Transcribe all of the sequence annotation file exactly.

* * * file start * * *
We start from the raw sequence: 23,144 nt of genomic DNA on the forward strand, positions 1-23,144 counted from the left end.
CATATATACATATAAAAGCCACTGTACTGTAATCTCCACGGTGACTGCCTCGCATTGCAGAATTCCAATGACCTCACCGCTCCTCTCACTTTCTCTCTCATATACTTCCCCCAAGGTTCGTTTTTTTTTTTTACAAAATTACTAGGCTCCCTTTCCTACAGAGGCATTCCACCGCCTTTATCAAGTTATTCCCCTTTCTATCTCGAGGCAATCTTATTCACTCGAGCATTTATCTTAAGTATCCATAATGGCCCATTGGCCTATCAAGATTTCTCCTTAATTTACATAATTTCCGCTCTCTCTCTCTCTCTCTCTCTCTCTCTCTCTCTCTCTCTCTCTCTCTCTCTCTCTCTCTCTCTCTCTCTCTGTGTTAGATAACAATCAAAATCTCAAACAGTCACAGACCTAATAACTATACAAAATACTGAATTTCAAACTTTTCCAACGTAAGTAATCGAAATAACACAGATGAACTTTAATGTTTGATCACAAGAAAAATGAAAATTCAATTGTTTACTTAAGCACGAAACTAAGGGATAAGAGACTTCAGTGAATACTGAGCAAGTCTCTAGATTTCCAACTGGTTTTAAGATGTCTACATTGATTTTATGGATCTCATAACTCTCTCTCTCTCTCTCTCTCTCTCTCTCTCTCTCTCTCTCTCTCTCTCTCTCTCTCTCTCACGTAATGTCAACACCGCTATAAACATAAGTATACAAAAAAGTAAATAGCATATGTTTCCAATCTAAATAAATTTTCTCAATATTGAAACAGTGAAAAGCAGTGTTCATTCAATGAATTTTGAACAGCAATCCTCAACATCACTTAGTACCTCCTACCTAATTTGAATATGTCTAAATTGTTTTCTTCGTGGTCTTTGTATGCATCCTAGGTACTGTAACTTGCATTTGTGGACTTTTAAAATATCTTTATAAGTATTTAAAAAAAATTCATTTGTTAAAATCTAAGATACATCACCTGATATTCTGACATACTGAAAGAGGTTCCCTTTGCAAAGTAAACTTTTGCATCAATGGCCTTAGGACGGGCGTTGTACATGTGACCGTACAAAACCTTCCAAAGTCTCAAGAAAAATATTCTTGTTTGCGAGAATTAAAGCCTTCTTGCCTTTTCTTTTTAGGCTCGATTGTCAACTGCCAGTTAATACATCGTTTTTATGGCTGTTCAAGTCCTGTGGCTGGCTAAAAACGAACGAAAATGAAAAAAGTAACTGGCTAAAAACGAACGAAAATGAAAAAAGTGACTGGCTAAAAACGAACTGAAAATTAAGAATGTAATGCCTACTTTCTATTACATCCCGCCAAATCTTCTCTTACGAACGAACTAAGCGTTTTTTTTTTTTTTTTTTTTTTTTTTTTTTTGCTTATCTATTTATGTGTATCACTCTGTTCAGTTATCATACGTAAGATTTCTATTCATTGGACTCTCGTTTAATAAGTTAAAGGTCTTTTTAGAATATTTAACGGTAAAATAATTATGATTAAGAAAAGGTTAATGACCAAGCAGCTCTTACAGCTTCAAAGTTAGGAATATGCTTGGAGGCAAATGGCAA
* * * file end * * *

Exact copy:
We start from the raw sequence: 23,144 nt of genomic DNA on the forward strand, positions 1-23,144 counted from the left end.
CATATATACATATAAAAGCCACTGTACTGTAATCTCCACGGTGACTGCCTCGCATTGCAGAATTCCAATGACCTCACCGCTCCTCTCACTTTCTCTCTCATATACTTCCCCCAAGGTTCGTTTTTTTTTTTTACAAAATTACTAGGCTCCCTTTCCTACAGAGGCATTCCACCGCCTTTATCAAGTTATTCCCCTTTCTATCTCGAGGCAATCTTATTCACTCGAGCATTTATCTTAAGTATCCATAATGGCCCATTGGCCTATCAAGATTTCTCCTTAATTTACATAATTTCCGCTCTCTCTCTCTCTCTCTCTCTCTCTCTCTCTCTCTCTCTCTCTCTCTCTCTCTCTCTCTCTCTCTCTCTCTGTGTTAGATAACAATCAAAATCTCAAACAGTCACAGACCTAATAACTATACAAAATACTGAATTTCAAACTTTTCCAACGTAAGTAATCGAAATAACACAGATGAACTTTAATGTTTGATCACAAGAAAAATGAAAATTCAATTGTTTACTTAAGCACGAAACTAAGGGATAAGAGACTTCAGTGAATACTGAGCAAGTCTCTAGATTTCCAACTGGTTTTAAGATGTCTACATTGATTTTATGGATCTCATAACTCTCTCTCTCTCTCTCTCTCTCTCTCTCTCTCTCTCTCTCTCTCTCTCTCTCTCTCTCTCACGTAATGTCAACACCGCTATAAACATAAGTATACAAAAAAGTAAATAGCATATGTTTCCAATCTAAATAAATTTTCTCAATATTGAAACAGTGAAAAGCAGTGTTCATTCAATGAATTTTGAACAGCAATCCTCAACATCACTTAGTACCTCCTACCTAATTTGAATATGTCTAAATTGTTTTCTTCGTGGTCTTTGTATGCATCCTAGGTACTGTAACTTGCATTTGTGGACTTTTAAAATATCTTTATAAGTATTTAAAAAAAATTCATTTGTTAAAATCTAAGATACATCACCTGATATTCTGACATACTGAAAGAGGTTCCCTTTGCAAAGTAAACTTTTGCATCAATGGCCTTAGGACGGGCGTTGTACATGTGACCGTACAAAACCTTCCAAAGTCTCAAGAAAAATATTCTTGTTTGCGAGAATTAAAGCCTTCTTGCCTTTTCTTTTTAGGCTCGATTGTCAACTGCCAGTTAATACATCGTTTTTATGGCTGTTCAAGTCCTGTGGCTGGCTAAAAACGAACGAAAATGAAAAAAGTAACTGGCTAAAAACGAACGAAAATGAAAAAAGTGACTGGCTAAAAACGAACTGAAAATTAAGAATGTAATGCCTACTTTCTATTACATCCCGCCAAATCTTCTCTTACGAACGAACTAAGCGTTTTTTTTTTTTTTTTTTTTTTTTTTTTTTTGCTTATCTATTTATGTGTATCACTCTGTTCAGTTATCATACGTAAGATTTCTATTCATTGGACTCTCGTTTAATAAGTTAAAGGTCTTTTTAGAATATTTAACGGTAAAATAATTATGATTAAGAAAAGGTTAATGACCAAGCAGCTCTTACAGCTTCAAAGTTAGGAATATGCTTGGAGGCAAATGGCAA